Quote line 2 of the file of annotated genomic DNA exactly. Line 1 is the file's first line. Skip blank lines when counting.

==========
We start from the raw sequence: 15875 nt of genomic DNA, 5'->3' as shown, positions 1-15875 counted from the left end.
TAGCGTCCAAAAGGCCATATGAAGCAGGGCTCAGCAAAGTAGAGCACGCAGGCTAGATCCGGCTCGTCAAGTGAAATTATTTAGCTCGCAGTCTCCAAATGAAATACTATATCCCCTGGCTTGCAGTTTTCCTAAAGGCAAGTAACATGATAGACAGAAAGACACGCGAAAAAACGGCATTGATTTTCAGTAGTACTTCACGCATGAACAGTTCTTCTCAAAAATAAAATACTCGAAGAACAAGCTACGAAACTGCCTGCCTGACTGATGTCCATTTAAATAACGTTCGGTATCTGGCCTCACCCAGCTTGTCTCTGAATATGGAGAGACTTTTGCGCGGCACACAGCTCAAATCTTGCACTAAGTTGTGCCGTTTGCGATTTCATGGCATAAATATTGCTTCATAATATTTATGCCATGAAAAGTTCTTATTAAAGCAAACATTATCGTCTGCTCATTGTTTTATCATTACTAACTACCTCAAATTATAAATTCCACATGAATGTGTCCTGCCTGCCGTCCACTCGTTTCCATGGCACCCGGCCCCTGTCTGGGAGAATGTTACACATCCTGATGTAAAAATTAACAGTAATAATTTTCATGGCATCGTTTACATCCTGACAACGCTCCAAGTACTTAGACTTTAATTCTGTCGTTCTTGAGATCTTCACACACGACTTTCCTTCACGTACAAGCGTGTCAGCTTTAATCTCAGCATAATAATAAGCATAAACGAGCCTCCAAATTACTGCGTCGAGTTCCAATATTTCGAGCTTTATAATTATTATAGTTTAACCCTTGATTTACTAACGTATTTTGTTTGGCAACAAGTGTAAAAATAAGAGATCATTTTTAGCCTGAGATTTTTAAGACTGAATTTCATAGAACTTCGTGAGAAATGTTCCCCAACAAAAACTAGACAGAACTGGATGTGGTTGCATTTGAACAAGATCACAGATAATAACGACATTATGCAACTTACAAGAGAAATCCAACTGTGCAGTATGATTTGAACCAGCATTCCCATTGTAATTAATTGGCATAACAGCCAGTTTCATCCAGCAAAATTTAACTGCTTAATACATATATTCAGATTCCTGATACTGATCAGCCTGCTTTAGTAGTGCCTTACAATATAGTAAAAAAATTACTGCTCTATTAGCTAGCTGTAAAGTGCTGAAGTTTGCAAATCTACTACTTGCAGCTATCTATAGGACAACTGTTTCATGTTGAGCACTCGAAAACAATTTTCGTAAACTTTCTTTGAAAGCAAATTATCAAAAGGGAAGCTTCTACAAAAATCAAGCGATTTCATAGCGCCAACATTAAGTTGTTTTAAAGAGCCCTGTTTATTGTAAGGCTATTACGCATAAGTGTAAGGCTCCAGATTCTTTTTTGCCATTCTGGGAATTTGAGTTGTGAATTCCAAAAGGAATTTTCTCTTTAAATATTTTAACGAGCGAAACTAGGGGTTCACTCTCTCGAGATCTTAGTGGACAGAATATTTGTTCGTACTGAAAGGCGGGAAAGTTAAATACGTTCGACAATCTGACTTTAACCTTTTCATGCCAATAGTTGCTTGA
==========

TAGCGTCCAAAAGGCCATATGAAGCAGGGCTCAGCAAAGTAGAGCACGCAGGCTAGATCCGGCTCGTCAAGTGAAATTATTTAGCTCGCAGTCTCCAAATGAAATACTATATCCCCTGGCTTGCAGTTTTCCTAAAGGCAAGTAACATGATAGACAGAAAGACACGCGAAAAAACGGCATTGATTTTCAGTAGTACTTCACGCATGAACAGTTCTTCTCAAAAATAAAATACTCGAAGAACAAGCTACGAAACTGCCTGCCTGACTGATGTCCATTTAAATAACGTTCGGTATCTGGCCTCACCCAGCTTGTCTCTGAATATGGAGAGACTTTTGCGCGGCACACAGCTCAAATCTTGCACTAAGTTGTGCCGTTTGCGATTTCATGGCATAAATATTGCTTCATAATATTTATGCCATGAAAAGTTCTTATTAAAGCAAACATTATCGTCTGCTCATTGTTTTATCATTACTAACTACCTCAAATTATAAATTCCACATGAATGTGTCCTGCCTGCCGTCCACTCGTTTCCATGGCACCCGGCCCCTGTCTGGGAGAATGTTACACATCCTGATGTAAAAATTAACAGTAATAATTTTCATGGCATCGTTTACATCCTGACAACGCTCCAAGTACTTAGACTTTAATTCTGTCGTTCTTGAGATCTTCACACACGACTTTCCTTCACGTACAAGCGTGTCAGCTTTAATCTCAGCATAATAATAAGCATAAACGAGCCTCCAAATTACTGCGTCGAGTTCCAATATTTCGAGCTTTATAATTATTATAGTTTAACCCTTGATTTACTAACGTATTTTGTTTGGCAACAAGTGTAAAAATAAGAGATCATTTTTAGCCTGAGATTTTTAAGACTGAATTTCATAGAACTTCGTGAGAAATGTTCCCCAACAAAAACTAGACAGAACTGGATGTGGTTGCATTTGAACAAGATCACAGATAATAACGACATTATGCAACTTACAAGAGAAATCCAACTGTGCAGTATGATTTGAACCAGCATTCCCATTGTAATTAATTGGCATAACAGCCAGTTTCATCCAGCAAAATTTAACTGCTTAATACATATATTCAGATTCCTGATACTGATCAGCCTGCTTTAGTAGTGCCTTACAATATAGTAAAAAAATTACTGCTCTATTAGCTAGCTGTAAAGTGCTGAAGTTTGCAAATCTACTACTTGCAGCTATCTATAGGACAACTGTTTCATGTTGAGCACTCGAAAACAATTTTCGTAAACTTTCTTTGAAAGCAAATTATCAAAAGGGAAGCTTCTACAAAAATCAAGCGATTTCATAGCGCCAACATTAAGTTGTTTTAAAGAGCCCTGTTTATTGTAAGGCTATTACGCATAAGTGTAAGGCTCCAGATTCTTTTTTGCCATTCTGGGAATTTGAGTTGTGAATTCCAAAAGGAATTTTCTCTTTAAATATTTTAACGAGCGAAACTAGGGGTTCACTCTCTCGAGATCTTAGTGGACAGAATATTTGTTCGTACTGAAAGGCGGGAAAGTTAAATACGTTCGACAATCTGACTTTAACCTTTTCATGCCAATAGTTGCTTGA